Supply chain traceability and ASN for grocery, restaurants

by | Sep 6, 2017

In the fall of 2015, Chipotle began suffering a long-running and widespread embarrassment when hundreds of customers around the country contracted E. coli and salmonella at many of their restaurants.

Despite Chipotle’s “Food with Integrity” mission, the company ran into several problems when they weren’t easily able to trace all of their food and remove it from their supply chain. They were able to track down a salmonella contamination with a tomato supplier and switch immediately to another supplier, but didn’t have similar luck with the various E. coli incidents.

The issue was due in large part to a lack of traceability of Chipotle’s food supply chain. The very “Food with Integrity” initiative that sets the restaurant chain’s standards, requiring non-GMO ingredients and responsibly raised meat sources, resulted in a complex web of supply shipments all around the country from mostly smaller farmers. While Chipotle does require labeling of all of their food ingredients, not all of the farmers complied with the requirements, often due to a lack of funds and infrastructure to do so.

Responsibility and supply chain traceability

We’re seeing more generational influences and cultural shifts in food preferences, as well as governmental regulations, that require more supply chain traceability of produce, products and individual ingredients.

People want to know where their food comes from so they can make buying and dining decisions based on that information. Is it pesticide free, herbicide free, antibiotic free, cage free, GMO free, gluten free, and/or cruelty free? We want to know if it’s sustainable and responsible, whether it’s Rainforest Alliance Certified, what’s its country of origin, whether it was harvested with slave labor.

And consumers have a variety of reasons for wanting to know how their food got to their plates: dangerous allergies, health concerns, supporting favorite causes, boycotting companies that violate their beliefs.

Additionally, the Food and Drug Administration would like to trace the food supply chain, literally from farm to table. This is so they can track down quality issues, contaminants, counterfeiting, foodborne illnesses and so on. And with anti-slave labor legislations banning goods imported from forced labor, trade regulators would like to trace our food from overseas as well.

The grocery and restaurant link in the chain

Of course, restaurants and grocery stores can’t control every link in the chain, but they can control what comes into their store or kitchen and maintain thorough documentation. This is where electronic data interchange (EDI) and advanced shipping notifications (ASN) can be very helpful for supporting the ideal of an unbroken traceability chain of custody. Even with a smaller operation where documents are still managed by manual data entry, it’s still important to have this information if the products ever become part of a local, regional or even national recall of particular ingredients.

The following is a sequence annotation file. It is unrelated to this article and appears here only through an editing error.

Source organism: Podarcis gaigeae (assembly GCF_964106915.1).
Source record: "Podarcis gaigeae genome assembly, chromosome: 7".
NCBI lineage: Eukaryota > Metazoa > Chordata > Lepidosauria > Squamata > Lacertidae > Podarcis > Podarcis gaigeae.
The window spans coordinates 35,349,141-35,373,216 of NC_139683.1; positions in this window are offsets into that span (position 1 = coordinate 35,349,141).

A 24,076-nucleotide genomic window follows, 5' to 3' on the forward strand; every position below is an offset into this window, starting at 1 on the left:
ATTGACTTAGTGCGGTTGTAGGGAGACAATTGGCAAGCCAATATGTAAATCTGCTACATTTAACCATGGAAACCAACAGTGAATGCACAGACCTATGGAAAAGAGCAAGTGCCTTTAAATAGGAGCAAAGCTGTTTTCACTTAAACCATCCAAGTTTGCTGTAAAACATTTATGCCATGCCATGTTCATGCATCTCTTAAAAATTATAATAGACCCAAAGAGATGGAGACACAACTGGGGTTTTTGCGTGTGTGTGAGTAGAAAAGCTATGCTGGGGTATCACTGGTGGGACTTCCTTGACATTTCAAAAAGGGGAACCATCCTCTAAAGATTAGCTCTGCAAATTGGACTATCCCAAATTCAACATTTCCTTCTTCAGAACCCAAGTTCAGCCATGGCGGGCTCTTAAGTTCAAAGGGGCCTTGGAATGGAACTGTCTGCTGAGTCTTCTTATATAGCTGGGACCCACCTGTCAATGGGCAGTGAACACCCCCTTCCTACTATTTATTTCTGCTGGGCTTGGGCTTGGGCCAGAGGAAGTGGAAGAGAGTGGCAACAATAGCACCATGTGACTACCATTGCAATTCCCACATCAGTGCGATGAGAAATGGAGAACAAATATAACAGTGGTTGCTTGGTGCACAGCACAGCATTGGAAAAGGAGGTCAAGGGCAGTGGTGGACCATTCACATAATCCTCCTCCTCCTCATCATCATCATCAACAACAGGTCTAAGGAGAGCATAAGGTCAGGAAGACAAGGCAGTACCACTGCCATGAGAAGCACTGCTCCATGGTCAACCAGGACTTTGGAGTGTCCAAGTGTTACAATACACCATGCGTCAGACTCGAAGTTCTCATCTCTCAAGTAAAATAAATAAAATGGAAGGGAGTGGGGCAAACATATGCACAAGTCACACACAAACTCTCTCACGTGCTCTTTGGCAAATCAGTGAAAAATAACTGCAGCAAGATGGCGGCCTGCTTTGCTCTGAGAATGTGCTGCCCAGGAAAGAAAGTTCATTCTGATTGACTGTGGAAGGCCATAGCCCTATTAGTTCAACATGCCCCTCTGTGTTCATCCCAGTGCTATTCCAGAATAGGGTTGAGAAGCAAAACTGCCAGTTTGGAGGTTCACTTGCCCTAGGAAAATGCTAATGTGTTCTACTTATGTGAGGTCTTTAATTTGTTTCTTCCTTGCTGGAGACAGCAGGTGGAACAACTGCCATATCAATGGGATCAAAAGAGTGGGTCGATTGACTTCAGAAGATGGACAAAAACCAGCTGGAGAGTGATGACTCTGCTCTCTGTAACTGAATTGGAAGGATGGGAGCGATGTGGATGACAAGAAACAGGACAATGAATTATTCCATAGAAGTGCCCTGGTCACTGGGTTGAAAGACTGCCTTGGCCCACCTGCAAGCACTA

Grocery retailers and grocery suppliers will have a vested interest in being able to manage ASN, as it will be required by different suppliers and grocers in the future to accommodate supply chain traceability. ASNs can communicate a wealth of information that could prove important should contamination arise – manufacture dates and locations, lot numbers, expiration dates and more. At the very least, ASN information from grocery suppliers can give you an idea of when certain shipments and products will arrive at your warehouse dock.

Chipotle’s food problems did nothing to help its reputation or stock prices. Its share prices dropped from $750 in 2015 to $413 as of July 7. With another foodborne illness outbreak in the last few months, it’s down around the $300 range. If Chipotle had fully embraced traceability enforcement throughout its food supply chain, they might have been able to limit their damages to their brand. The grocery and restaurant industries can learn from Chipotle’s hard-earned lessons, and embrace traceability sooner rather than later.

If you would like to learn how EDI and ASN for grocers, grocery retailers, grocery suppliers, restaurants and restaurant suppliers support supply chain traceability, SPS Commerce can help. Please visit our website for more information on SPS solutions, to see a demonstration or to speak to one of our representatives.

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Operating in the grocery and food industry?

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Bekki Windsperger

Bekki Windsperger

Senior Customer Strategist at SPS Commerce
Bekki Windsperger is a Consumer Product Goods (CPG) industry expert with more than 30 years of experience in developing and supporting Business to Business (B2B) integration, with a focus on optimizing and automating Supply Chain and Item Management business processes. Before she came to SPS Commerce, she held positions at Supervalu, Pillsbury and Best Buy.In 2017, she was named as a Supply & Demand Chain Executive “Pro to Know.”
Bekki Windsperger

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